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First Clinical Research Study for The Commonwealth Medical College Receives Visit from the National Institute of Health Principal Investigator

Wednesday, February 04, 2020

Enrique Schisterman, PhD from the National Institute of Health in Bethesda Maryland will visit the site of the first clinical research study from The Commonwealth Medical College on Thursday, February 12, 2020.

Dr. Schisterman is the principal investigator of the EAGeR (Effects of Aspirin in Gestation and Reproduction) Study at the medical school. The study will evaluate the effects of the use of low dose aspirin compared to placebo in women who have had a pregnancy loss sometime in the past. This is a scientific study to determine if the treatment is effective. It is a national multi-centered, clinical trial study. The new medical school is partnering with the University of Buffalo, The University of Utah and The University of Haifa and The National Institute of Child Health and Human Development. The EAGeR Study is being conducted by a team of investigators at The Commonwealth Medical College in collaboration with Physicians Health Alliance at Moses Taylor Hospital.

“We are extremely excited about this important visit from Dr. Schisterman to the first research TCMC project being conducted in our local communities. We have already enrolled a few women into the study and they have been fantastic in their support for this project. We look forward to reaching our goal of enrolling 300 participants over the next three years from this region,” stated Anne Sweeney, PhD, Professor of Epidemiology.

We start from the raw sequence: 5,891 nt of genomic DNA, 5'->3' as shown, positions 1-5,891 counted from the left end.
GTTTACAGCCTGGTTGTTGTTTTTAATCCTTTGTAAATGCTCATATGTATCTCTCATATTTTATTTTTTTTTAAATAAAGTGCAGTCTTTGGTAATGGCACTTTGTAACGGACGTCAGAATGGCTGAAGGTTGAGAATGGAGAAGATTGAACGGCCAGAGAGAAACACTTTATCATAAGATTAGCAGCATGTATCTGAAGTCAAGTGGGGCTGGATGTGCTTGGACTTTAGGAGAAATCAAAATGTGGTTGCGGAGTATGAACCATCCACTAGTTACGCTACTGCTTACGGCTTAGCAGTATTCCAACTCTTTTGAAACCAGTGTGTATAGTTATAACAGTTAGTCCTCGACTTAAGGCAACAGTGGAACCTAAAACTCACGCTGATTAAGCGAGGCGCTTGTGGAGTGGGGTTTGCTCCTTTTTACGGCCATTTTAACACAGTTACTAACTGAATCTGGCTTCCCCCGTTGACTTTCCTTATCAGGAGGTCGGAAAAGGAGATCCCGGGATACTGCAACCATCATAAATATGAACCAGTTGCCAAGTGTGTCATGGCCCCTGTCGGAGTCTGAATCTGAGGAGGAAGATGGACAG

Enrique Schisterman, PhD, is an Investigator who was recruited to the Epidemiology Branch in March 2002, for his expertise in epidemiologic methods. He earned his PhD from the State University of New York, Buffalo. His current research interest focuses on exposure assessment, with emphasis on the use of biomarkers. Dr. Schisterman has a long-standing interest in issues related to oxidative stress and its impact on general health, and particularly as it relates to women's health (i.e., endometriosis, infertility, and menstrual cycle function). Dr. Schisterman has worked to develop new analytical tools that are closely tied to etiological questions.

The Commonwealth Medical College has a goal of having a highly active research program that is based on the needs of its regional population. The College expects its research program to contribute to the local economic development via collaborations with businesses, industry and medical organizations. Additionally, the major area of initial focus will be genomics as it relates to prevention of infectious diseases. TCMC is creating a community-based clinical trials program supported by the development of a population-based genetic database. The College is pursuing research related to the health needs of the population, in which there is a prevalence of diabetes, cancer and heart disease.

The Principal Investigator of the Scranton EAGeR Study site is Anne Sweeney PhD. Dr. Sweeney was the first faculty member hired for the proposed medical school in October 2007. She is a Dunmore native and graduate Marywood University. She was a tenured Professor of Epidemiology at Texas A&M Health Science Center's School of Rural Public Health before returning to Scranton to join The Commonwealth Medical College.

The National Institutes of Health (NIH) — The Nation's Medical Research Agency — includes 27 Institutes and Centers and is a component of the U.S. Department of Health and Human Services. It is the primary federal agency for conducting and supporting basic, clinical and translational medical research, and it investigates the causes, treatments, and cures for both common and rare diseases. For more information about NIH and its programs, visit www.nih.gov.